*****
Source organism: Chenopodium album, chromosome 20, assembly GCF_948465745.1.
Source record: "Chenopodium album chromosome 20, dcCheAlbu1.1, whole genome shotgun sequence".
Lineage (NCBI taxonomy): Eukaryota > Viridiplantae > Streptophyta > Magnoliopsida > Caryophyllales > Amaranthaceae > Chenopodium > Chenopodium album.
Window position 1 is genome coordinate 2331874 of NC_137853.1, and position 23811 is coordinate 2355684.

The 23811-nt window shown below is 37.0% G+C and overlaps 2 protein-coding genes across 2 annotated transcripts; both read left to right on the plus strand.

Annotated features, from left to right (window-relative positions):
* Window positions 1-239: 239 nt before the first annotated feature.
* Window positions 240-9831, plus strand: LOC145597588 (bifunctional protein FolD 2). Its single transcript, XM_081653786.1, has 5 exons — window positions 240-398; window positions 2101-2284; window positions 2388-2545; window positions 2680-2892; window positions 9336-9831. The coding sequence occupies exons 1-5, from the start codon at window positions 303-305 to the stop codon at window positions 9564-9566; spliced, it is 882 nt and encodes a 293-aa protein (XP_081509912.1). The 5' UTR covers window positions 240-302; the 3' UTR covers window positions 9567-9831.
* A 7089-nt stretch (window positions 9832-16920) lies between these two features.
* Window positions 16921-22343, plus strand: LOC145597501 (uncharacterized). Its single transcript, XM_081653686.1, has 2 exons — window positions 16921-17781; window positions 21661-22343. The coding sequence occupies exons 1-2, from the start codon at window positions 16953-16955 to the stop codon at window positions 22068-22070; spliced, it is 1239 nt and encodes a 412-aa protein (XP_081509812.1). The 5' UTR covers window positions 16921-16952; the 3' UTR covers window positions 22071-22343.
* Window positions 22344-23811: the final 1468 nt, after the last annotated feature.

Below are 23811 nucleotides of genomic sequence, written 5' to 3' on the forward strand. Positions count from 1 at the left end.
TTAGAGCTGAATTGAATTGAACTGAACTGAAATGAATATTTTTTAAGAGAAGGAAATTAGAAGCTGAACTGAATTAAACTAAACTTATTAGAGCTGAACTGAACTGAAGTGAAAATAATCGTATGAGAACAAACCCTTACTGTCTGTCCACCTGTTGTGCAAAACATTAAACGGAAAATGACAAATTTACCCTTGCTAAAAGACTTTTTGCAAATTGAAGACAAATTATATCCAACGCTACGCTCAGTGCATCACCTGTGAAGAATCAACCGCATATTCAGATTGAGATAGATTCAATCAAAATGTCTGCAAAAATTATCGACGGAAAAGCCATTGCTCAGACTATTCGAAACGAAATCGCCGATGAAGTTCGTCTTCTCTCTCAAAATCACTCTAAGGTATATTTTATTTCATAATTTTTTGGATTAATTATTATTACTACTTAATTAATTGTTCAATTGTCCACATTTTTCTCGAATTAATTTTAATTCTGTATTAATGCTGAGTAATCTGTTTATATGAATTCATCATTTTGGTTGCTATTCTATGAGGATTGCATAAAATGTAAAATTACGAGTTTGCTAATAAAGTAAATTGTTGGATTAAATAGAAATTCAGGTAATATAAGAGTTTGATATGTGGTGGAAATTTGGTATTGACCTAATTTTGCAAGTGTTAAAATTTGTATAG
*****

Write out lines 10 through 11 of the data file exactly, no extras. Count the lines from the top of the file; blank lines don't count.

* Window positions 16921-22343, plus strand: LOC145597501 (uncharacterized). Its single transcript, XM_081653686.1, has 2 exons — window positions 16921-17781; window positions 21661-22343. The coding sequence occupies exons 1-2, from the start codon at window positions 16953-16955 to the stop codon at window positions 22068-22070; spliced, it is 1239 nt and encodes a 412-aa protein (XP_081509812.1). The 5' UTR covers window positions 16921-16952; the 3' UTR covers window positions 22071-22343.
* Window positions 22344-23811: the final 1468 nt, after the last annotated feature.